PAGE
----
National Democrats, too, made some crucial missteps leading into Election Day. A nationalized recall in California was an early drain of attention and resources; anti-recall efforts spent more than $34 million—cash that might have been directed into Virginia. In Washington, Democrats have hemmed and hawed about infrastructure spending bills. Democratic strategists had warned the White House and lawmakers that leaving the proposals listless heading into Virginia’s elections would leave the party rightly open to criticism that it was directionless and lilting. Well, even as polls were open, Democrats continued to negotiate on the details, reaching a deal on prescription drug pricing inside legislation ostensibly meant to deliver roads and bridges.
McAuliffe also spotted this peril. Three weeks ago, in a typically blunt interview, McAuliffe told The Associated Press that Democrats—including Biden—needed to “get their act together” and pass the infrastructure package. But despite recognizing their folly, Democrats balked. And now they’re heading into next year’s midterms with the most unenviable label: Losers.
Virginia’s off-year elections offer something of a preview of what’s to come in next year’s traditional midterm races that will feature all 435 House districts, 34 Senate seats and 36 Governors’ offices. It’s really the one test for both parties to check in with a real electorate and take the temperature a year into a new presidency. Judging from crucial counties that have the biggest chunks of votes, McAuliffe wasn’t able to match the margins that Biden posted against Trump—a warning that while 54% of Virginians carry an unfavorable view of Trump, some 17% of those who don’t care for Trump were still willing to vote for Youngkin, according to the exit polls.
On their own, the Virginia results don’t offer a prediction, but the information is nonetheless instructive. For instance, Tuesday seems to have indicated the blue bleed into the suburbs, mostly powered by women disgusted by Trump, may be slowing. The gains Democrats made in the Virginia ‘burbs in 2018 and 2020 appear ready to disappear, perhaps a warning for a party that had hoped to turn those voters into reliable allies in the post-Trump years. The exit polls showed independents leaning more toward Republicans in Virginia, with about one-third saying the GOP was generally about right, compared to about one-fifth of them saying the same about Democrats. That’s undeniably bad news for Democrats, whose party was seen by a majority of all voters as too liberal.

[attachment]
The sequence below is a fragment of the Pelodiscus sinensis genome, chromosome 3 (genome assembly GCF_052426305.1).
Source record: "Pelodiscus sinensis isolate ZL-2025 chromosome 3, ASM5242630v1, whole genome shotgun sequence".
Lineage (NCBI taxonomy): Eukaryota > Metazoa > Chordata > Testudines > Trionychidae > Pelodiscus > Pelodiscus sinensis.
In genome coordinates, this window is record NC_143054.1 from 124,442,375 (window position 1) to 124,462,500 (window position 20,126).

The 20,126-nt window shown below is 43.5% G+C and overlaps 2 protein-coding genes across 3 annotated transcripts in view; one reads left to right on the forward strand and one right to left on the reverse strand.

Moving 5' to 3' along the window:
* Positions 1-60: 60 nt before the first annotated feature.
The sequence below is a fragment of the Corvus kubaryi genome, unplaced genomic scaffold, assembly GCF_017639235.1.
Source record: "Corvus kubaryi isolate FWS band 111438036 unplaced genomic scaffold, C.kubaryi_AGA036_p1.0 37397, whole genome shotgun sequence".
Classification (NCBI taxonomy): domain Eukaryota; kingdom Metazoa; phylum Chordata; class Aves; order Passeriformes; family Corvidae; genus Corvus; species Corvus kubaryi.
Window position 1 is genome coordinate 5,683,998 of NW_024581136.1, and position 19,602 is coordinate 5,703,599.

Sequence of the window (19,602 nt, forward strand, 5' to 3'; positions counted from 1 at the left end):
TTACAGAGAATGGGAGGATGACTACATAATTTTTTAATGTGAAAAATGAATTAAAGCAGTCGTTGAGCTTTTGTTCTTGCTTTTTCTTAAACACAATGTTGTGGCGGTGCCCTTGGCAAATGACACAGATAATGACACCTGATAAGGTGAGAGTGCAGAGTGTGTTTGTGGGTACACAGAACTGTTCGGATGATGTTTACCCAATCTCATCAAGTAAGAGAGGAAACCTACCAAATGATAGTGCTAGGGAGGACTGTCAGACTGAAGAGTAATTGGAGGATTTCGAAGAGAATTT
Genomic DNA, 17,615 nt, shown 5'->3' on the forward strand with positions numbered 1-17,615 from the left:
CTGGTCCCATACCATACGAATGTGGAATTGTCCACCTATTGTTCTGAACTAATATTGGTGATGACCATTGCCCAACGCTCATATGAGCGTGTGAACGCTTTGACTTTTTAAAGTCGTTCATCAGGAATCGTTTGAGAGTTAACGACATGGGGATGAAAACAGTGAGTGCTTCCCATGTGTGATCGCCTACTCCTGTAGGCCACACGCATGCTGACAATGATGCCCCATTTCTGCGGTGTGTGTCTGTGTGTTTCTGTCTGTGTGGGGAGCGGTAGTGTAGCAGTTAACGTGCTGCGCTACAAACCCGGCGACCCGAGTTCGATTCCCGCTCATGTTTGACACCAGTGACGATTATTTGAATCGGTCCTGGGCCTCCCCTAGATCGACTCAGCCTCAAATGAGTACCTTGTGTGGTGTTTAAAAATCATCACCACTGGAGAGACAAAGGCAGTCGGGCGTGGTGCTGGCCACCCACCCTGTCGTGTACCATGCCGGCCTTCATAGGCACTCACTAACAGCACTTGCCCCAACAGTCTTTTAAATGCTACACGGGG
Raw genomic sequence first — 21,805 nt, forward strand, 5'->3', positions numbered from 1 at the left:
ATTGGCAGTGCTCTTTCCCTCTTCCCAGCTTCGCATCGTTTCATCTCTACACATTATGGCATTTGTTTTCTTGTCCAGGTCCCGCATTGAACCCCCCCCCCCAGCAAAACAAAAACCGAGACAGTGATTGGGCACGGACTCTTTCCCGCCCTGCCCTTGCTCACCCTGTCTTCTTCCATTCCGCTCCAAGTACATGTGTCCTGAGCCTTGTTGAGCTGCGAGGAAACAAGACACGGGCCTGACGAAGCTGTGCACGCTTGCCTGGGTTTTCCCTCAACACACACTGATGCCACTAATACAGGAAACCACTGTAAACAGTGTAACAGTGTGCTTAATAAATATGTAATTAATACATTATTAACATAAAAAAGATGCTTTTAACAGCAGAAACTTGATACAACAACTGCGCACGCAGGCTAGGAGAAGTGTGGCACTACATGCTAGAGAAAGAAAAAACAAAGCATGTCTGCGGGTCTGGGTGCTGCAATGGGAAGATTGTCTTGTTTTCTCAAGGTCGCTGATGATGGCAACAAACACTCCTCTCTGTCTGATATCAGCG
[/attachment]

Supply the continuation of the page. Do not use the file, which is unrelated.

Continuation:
Back in Washington, the results are likely to bring their own ghoulish realities. Democratic lawmakers were already skittish about their own prospects next year. A McAuliffe defeat, at least in part based on a bill that hasn’t even been passed, is sure to rattle legislators who may interpret the voters’ wrath as a rejection of the party’s current agenda. And party strategists, who in private were already conceding that 2022 was going to bring plenty of tough choices about where to defend incumbents and where to cut losses, now have their first report card of the Biden era in hand.
So when Biden lands back here in a few hours after his trip to Europe, he will be confronting a markedly different domestic political landscape than he left behind last week. His ambitious social-spending Build Back Better agenda remains stuck in a legislative back and forth. Progressives and moderates continue a standoff on a companion piece of a spending bill for hard projects like airports and railways. And a setback just across the Potomac River is sure to haunt Democrats who had until recently expected Virginia to continue its slide to the deep blue. After all, a Southern state that has since 2019 acted to abolish the death penalty, protect abortion rights and curb guns now has a Governor-elect who embraced Trumpism as a winning platform. But without Trump himself on the ballot, the ghost wasn’t enough to spook Virginians.